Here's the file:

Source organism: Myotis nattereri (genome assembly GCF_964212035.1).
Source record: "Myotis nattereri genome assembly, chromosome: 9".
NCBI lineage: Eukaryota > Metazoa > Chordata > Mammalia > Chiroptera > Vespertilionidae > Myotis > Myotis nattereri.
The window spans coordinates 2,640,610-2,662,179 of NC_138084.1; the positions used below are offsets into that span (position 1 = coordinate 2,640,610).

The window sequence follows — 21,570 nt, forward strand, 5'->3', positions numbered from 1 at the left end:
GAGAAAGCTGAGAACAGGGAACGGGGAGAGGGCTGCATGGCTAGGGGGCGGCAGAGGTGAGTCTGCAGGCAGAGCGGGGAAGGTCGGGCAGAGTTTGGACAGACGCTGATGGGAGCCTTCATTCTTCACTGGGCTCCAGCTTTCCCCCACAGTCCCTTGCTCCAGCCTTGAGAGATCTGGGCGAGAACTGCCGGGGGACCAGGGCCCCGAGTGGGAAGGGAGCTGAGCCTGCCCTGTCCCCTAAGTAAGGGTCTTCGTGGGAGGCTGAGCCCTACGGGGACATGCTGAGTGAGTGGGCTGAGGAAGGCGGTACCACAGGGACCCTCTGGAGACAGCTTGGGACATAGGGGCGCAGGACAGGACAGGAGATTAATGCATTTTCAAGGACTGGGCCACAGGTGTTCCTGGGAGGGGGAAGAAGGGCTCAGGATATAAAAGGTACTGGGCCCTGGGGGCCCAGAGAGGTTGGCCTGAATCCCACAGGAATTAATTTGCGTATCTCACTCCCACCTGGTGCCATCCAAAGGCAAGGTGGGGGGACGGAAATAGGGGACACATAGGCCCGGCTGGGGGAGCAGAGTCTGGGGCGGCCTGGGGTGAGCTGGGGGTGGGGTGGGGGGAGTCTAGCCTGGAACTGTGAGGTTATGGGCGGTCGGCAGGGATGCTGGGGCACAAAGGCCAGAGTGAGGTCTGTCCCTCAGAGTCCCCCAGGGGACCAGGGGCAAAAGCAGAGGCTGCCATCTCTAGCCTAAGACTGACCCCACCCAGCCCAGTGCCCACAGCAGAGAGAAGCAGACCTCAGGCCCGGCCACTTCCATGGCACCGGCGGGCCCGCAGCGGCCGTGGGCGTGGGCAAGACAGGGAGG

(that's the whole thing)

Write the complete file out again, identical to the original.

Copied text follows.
Source organism: Myotis nattereri (genome assembly GCF_964212035.1).
Source record: "Myotis nattereri genome assembly, chromosome: 9".
NCBI lineage: Eukaryota > Metazoa > Chordata > Mammalia > Chiroptera > Vespertilionidae > Myotis > Myotis nattereri.
The window spans coordinates 2,640,610-2,662,179 of NC_138084.1; the positions used below are offsets into that span (position 1 = coordinate 2,640,610).

The window sequence follows — 21,570 nt, forward strand, 5'->3', positions numbered from 1 at the left end:
GAGAAAGCTGAGAACAGGGAACGGGGAGAGGGCTGCATGGCTAGGGGGCGGCAGAGGTGAGTCTGCAGGCAGAGCGGGGAAGGTCGGGCAGAGTTTGGACAGACGCTGATGGGAGCCTTCATTCTTCACTGGGCTCCAGCTTTCCCCCACAGTCCCTTGCTCCAGCCTTGAGAGATCTGGGCGAGAACTGCCGGGGGACCAGGGCCCCGAGTGGGAAGGGAGCTGAGCCTGCCCTGTCCCCTAAGTAAGGGTCTTCGTGGGAGGCTGAGCCCTACGGGGACATGCTGAGTGAGTGGGCTGAGGAAGGCGGTACCACAGGGACCCTCTGGAGACAGCTTGGGACATAGGGGCGCAGGACAGGACAGGAGATTAATGCATTTTCAAGGACTGGGCCACAGGTGTTCCTGGGAGGGGGAAGAAGGGCTCAGGATATAAAAGGTACTGGGCCCTGGGGGCCCAGAGAGGTTGGCCTGAATCCCACAGGAATTAATTTGCGTATCTCACTCCCACCTGGTGCCATCCAAAGGCAAGGTGGGGGGACGGAAATAGGGGACACATAGGCCCGGCTGGGGGAGCAGAGTCTGGGGCGGCCTGGGGTGAGCTGGGGGTGGGGTGGGGGGAGTCTAGCCTGGAACTGTGAGGTTATGGGCGGTCGGCAGGGATGCTGGGGCACAAAGGCCAGAGTGAGGTCTGTCCCTCAGAGTCCCCCAGGGGACCAGGGGCAAAAGCAGAGGCTGCCATCTCTAGCCTAAGACTGACCCCACCCAGCCCAGTGCCCACAGCAGAGAGAAGCAGACCTCAGGCCCGGCCACTTCCATGGCACCGGCGGGCCCGCAGCGGCCGTGGGCGTGGGCAAGACAGGGAGG